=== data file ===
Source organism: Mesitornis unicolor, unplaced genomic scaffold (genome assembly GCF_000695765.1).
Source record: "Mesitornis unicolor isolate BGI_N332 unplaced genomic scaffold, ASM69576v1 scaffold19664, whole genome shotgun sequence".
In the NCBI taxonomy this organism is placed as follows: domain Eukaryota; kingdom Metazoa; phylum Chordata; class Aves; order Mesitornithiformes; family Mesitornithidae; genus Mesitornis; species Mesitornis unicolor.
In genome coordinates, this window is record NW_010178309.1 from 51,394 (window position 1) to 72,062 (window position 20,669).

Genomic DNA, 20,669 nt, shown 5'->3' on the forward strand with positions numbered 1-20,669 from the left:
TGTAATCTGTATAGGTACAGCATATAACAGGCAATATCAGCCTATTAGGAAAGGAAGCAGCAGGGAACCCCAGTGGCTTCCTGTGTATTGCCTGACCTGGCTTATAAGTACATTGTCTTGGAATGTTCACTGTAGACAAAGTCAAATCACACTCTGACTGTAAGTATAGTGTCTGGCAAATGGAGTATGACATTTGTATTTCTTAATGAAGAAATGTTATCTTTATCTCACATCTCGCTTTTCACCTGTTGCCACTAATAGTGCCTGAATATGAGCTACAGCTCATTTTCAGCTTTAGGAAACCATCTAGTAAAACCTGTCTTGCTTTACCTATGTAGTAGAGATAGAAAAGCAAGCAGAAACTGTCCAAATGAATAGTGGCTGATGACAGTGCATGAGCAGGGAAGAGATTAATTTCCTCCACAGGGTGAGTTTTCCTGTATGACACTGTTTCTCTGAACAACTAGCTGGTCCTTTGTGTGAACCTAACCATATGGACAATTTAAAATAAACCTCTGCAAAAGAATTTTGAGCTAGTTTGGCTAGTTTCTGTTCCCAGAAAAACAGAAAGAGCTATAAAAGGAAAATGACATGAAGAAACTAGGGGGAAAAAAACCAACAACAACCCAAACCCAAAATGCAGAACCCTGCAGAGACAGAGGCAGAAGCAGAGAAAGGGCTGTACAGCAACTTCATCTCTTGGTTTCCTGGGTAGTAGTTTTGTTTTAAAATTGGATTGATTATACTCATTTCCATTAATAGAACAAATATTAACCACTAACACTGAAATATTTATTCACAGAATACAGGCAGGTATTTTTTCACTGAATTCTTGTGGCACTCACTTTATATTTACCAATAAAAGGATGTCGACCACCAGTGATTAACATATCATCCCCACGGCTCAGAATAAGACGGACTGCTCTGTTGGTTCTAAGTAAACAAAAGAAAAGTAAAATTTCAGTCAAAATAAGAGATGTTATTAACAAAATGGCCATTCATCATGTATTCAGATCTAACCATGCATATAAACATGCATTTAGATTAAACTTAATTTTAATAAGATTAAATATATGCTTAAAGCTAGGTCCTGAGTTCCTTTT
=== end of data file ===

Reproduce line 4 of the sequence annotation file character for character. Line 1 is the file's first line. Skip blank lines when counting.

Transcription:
In genome coordinates, this window is record NW_010178309.1 from 51,394 (window position 1) to 72,062 (window position 20,669).